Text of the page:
Something like three years ago, I was asked to speak about social media best practices with a group of very tech-savvy small-business owners. The good news is that most of them clearly understood the role that social networks and social media sites could play in the world of marketing. The bad news is that very few of them actually had any formal marketing plans that used social media services.
Fast forward three years later, and I'm sorry to say that this group isn't exactly alone. Two different studies point up the fact that few small businesses are making active use of technology platforms such as Facebook, Twitter or even the LinkedIn social business network to promote their products and services.
The first set of concrete evidence can be found in research from Hiscox, which is an online insurance company. Its survey found that only 12 percent of small businesses believe that social media promotion is a "must" for their marketing program. Almost half of them don't have any presence whatsoever, at least for business purposes. Of the ones that do use social media, here's how things break down:
- 19% use Facebook
- 15% use LinkedIn
- 4% use Twitter
Of those small businesses that DO use social media, close to 30 percent rank a Facebook company page as their most important social media channel.
Back to the tech crowd.
A different study conducted by CompTIA, a technology trade association that includes many IT solution providers and services firms in its membership, found that roughly 35 percent of the small and midsize businesses that it survey about technology adoption are using social media. Another 30 percent said that they plan to begin using it in the next 12 months.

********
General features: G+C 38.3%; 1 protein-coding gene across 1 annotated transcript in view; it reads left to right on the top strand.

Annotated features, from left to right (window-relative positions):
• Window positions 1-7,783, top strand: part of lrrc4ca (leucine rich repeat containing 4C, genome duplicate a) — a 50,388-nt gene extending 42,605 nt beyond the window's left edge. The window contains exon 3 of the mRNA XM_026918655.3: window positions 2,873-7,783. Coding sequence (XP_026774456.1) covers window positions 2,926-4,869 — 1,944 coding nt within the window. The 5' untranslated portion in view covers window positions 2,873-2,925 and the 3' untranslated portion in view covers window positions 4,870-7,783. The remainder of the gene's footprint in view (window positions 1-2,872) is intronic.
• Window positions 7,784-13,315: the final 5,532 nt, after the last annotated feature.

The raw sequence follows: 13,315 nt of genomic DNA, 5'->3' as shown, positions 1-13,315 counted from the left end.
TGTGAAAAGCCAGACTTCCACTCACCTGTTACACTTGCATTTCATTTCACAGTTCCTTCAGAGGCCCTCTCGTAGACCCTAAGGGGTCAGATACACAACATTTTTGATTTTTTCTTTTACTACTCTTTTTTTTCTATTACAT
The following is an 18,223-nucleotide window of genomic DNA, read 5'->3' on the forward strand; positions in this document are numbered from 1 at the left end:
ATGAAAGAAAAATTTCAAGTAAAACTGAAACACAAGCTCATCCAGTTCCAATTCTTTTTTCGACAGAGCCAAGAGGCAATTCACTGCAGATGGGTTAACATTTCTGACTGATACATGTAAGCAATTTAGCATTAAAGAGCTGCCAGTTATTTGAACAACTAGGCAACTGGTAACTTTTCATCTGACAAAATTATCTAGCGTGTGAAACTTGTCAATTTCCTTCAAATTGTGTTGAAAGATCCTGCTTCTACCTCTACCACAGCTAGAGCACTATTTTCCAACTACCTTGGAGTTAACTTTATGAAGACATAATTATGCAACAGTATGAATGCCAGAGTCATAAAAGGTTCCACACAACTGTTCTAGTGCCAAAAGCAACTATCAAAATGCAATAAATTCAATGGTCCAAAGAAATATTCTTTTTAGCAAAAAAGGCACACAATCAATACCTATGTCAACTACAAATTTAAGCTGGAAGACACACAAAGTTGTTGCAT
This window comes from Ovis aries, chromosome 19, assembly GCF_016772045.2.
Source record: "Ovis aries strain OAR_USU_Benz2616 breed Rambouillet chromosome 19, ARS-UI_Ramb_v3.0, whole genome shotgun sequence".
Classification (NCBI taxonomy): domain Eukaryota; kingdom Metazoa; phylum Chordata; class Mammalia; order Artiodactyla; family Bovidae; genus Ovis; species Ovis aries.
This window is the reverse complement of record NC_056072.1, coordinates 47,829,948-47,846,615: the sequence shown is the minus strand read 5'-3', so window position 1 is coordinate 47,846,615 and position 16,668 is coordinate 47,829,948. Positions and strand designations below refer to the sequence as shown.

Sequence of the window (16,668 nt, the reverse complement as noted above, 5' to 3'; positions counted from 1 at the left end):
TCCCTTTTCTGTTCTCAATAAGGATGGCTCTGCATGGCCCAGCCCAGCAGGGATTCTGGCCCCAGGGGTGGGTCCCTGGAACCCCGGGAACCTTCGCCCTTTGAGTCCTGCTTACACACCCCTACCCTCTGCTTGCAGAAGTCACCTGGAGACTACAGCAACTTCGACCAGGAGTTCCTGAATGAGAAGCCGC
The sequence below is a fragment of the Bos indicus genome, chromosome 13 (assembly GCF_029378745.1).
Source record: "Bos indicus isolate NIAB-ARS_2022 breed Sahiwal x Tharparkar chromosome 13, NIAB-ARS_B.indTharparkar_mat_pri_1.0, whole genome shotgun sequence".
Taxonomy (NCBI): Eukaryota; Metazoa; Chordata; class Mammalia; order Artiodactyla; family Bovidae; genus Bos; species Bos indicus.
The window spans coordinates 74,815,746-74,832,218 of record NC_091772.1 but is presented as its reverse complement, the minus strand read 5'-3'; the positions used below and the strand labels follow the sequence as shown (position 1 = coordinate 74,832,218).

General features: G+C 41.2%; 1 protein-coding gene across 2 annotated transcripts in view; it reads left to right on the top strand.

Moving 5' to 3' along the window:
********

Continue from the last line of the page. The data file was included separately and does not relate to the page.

So, the technology industry continues to be on the leading edge of early adoption, which isn't all that surprising.
Here are the most common uses for social media among the roughly 208 U.S-based small and midsize businesses using social media within CompTIA's survey:
- Communicate special offers (68%)
- Build brand awareness (62%)
- Respond to customer questions (57%)
- Respond to customer complaints (52%)
- Solicit customer input (34%)
- Understand market dynamics (24%)
The fact is that small businesses using the Internet for marketing activity should be paying very close attention to social media trends. Just this week, Nielsen released its new Social Media Report
, which showed that the time that Americans spend on social networks and blogs now represents approximately one-quarter of the total time spent on the Internet. The growth is coming most quickly from mobile Internet users over the age of 55.
There aren't any hard and fast rules with what succeeds -- or fails -- in terms of social media best practices. So perhaps that is one reason why some small businesses are staying away in droves. Or perhaps it is simply because many small and midsize businesses don't have well developed or well resourced marketing programs. Either way, the tendency to overlook social media technologies as a cost-effective way to drive sales, promote brand reputation and spread the word is a shame.